FHA Mortgages Recover From Bush-era Losses

FHA Mortgages Recover From Bush-era Losses

Those who support FHA mortgages and the ability of homebuyers to purchase real estate with as little as 3.5 percent down got extremely good news this week: the latest annual report from the FHA showed that the program has now recovered from the policies of the Bush Administration and the massive losses they produced.

For fiscal 2015 – a period which ended September 30 – jubilant HUD officials announced that $19 billion was added to FHA reserves. This means that for the first time since 2008 the FHA’s Mutual Mortgage Insurance Fund now has a capital ratio above 2 percent.

FHA Mortgages & Premium Reduction

When HUD announced a .5 percent reduction in the annual mortgage insurance premium for FHA mortgages earlier this year there were the predictable cries of doom and disaster. The sky was going to fall and, shudder, people who could not repay their debts were going to get FHA mortgages. If only we could get the government out of the mortgage insurance business and turn the lending system back over to the financial overlords on Wall Street who did such a good job before the passage of Dodd-Frank….

Actually, what happened was fairly predictable: you make a product or service more attractive by lowering the price then volume will increase. For the FHA more volume is a very good thing because it means both additional upfront and annual mortgage insurance premiums are being collected. With carefully-qualified borrowers and reasonable economic conditions the result is that reserves will be flooded with capital and that’s precisely what happened.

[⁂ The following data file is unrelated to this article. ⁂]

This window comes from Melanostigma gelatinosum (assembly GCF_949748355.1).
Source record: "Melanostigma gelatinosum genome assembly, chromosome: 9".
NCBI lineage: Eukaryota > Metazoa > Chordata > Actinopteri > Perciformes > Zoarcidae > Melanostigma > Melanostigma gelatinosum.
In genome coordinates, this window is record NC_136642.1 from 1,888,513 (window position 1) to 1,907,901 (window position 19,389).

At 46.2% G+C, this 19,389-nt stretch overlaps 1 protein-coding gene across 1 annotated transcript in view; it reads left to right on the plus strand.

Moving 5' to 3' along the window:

According to HUD, “FHA’s decision in January to reduce annual mortgage insurance premiums (MIP) by a half a percent stimulated a 42 percent increase in total volume.” For fiscal 2015 the FHA endorsed 1,116,232 loans, up a whopping 329,877 endorsements over fiscal 2014.

HUD is not only endorsing more loans but it’s clear that credit quality has also increased. As an example, in the last quarter of fiscal 2008 borrowers with credit scores at 579 or below represented 23.4 percent of all FHA backed mortgages. For the last quarter of fiscal 2015 that percentage was just 0.2 percent.

Having caught up with the massive losses from the last administration, HUD now has an embarrassment of riches. Although HUD would no doubt prefer not to do so, the FHA program is actually doing so well that it may be ripe for another round of cuts to the annual mortgage insurance premium. The Community Home Lenders Association (CHLA) says the rate should now be reduced to just .55 percent, the rate in place before 2008.

With a .55 percent annual mortgage insurance premium and no past shortfalls to make up HUD might actually be in a position to both lower FHA costs while continuing to increase the capital ratio of its reserve fund. This would be good for the FHA, good for buyers who would prefer lower costs, and very good for sellers who would now find more borrowers in the marketplace competing for a limited supply of homes.

Another FHA Insurance Reduction?

Assuming the overall economy continues its slow and painful recovery, but a recovery nevertheless, more buyers would pressure home prices higher. Higher prices would mean more equity, more equity would mean fewer foreclosures, and fewer foreclosures would mean a reduced number of claims against FHA reserves.

Will HUD once again reduce FHA premiums? Stay tuned and keep your eye on Washington after New Year’s Eve. Curious things can happen in an election year, including sometimes things which are both rational and reasonable.

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